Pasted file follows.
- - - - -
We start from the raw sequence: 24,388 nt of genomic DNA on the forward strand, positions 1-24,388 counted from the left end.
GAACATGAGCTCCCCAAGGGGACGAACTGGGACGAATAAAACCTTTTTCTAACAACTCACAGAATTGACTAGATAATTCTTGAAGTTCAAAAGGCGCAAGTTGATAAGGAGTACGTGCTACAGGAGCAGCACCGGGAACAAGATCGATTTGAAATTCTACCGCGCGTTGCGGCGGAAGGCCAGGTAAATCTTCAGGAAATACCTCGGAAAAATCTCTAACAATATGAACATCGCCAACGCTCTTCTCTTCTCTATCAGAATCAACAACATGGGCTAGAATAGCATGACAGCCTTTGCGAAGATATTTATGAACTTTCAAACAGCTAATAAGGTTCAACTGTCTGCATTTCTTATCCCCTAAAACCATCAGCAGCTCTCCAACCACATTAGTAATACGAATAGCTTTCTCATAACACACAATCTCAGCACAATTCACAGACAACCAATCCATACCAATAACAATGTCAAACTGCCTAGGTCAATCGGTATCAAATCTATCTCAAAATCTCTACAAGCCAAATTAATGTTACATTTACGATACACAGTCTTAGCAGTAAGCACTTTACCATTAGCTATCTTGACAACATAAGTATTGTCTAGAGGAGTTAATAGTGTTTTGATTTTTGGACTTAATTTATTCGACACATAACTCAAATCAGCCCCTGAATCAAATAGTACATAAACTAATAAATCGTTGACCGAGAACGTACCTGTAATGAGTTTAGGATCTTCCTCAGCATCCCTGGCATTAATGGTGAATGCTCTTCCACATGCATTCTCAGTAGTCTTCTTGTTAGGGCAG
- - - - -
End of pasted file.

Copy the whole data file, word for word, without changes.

We start from the raw sequence: 24,388 nt of genomic DNA on the forward strand, positions 1-24,388 counted from the left end.
GAACATGAGCTCCCCAAGGGGACGAACTGGGACGAATAAAACCTTTTTCTAACAACTCACAGAATTGACTAGATAATTCTTGAAGTTCAAAAGGCGCAAGTTGATAAGGAGTACGTGCTACAGGAGCAGCACCGGGAACAAGATCGATTTGAAATTCTACCGCGCGTTGCGGCGGAAGGCCAGGTAAATCTTCAGGAAATACCTCGGAAAAATCTCTAACAATATGAACATCGCCAACGCTCTTCTCTTCTCTATCAGAATCAACAACATGGGCTAGAATAGCATGACAGCCTTTGCGAAGATATTTATGAACTTTCAAACAGCTAATAAGGTTCAACTGTCTGCATTTCTTATCCCCTAAAACCATCAGCAGCTCTCCAACCACATTAGTAATACGAATAGCTTTCTCATAACACACAATCTCAGCACAATTCACAGACAACCAATCCATACCAATAACAATGTCAAACTGCCTAGGTCAATCGGTATCAAATCTATCTCAAAATCTCTACAAGCCAAATTAATGTTACATTTACGATACACAGTCTTAGCAGTAAGCACTTTACCATTAGCTATCTTGACAACATAAGTATTGTCTAGAGGAGTTAATAGTGTTTTGATTTTTGGACTTAATTTATTCGACACATAACTCAAATCAGCCCCTGAATCAAATAGTACATAAACTAATAAATCGTTGACCGAGAACGTACCTGTAATGAGTTTAGGATCTTCCTCAGCATCCCTGGCATTAATGGTGAATGCTCTTCCACATGCATTCTCAGTAGTCTTCTTGTTAGGGCAG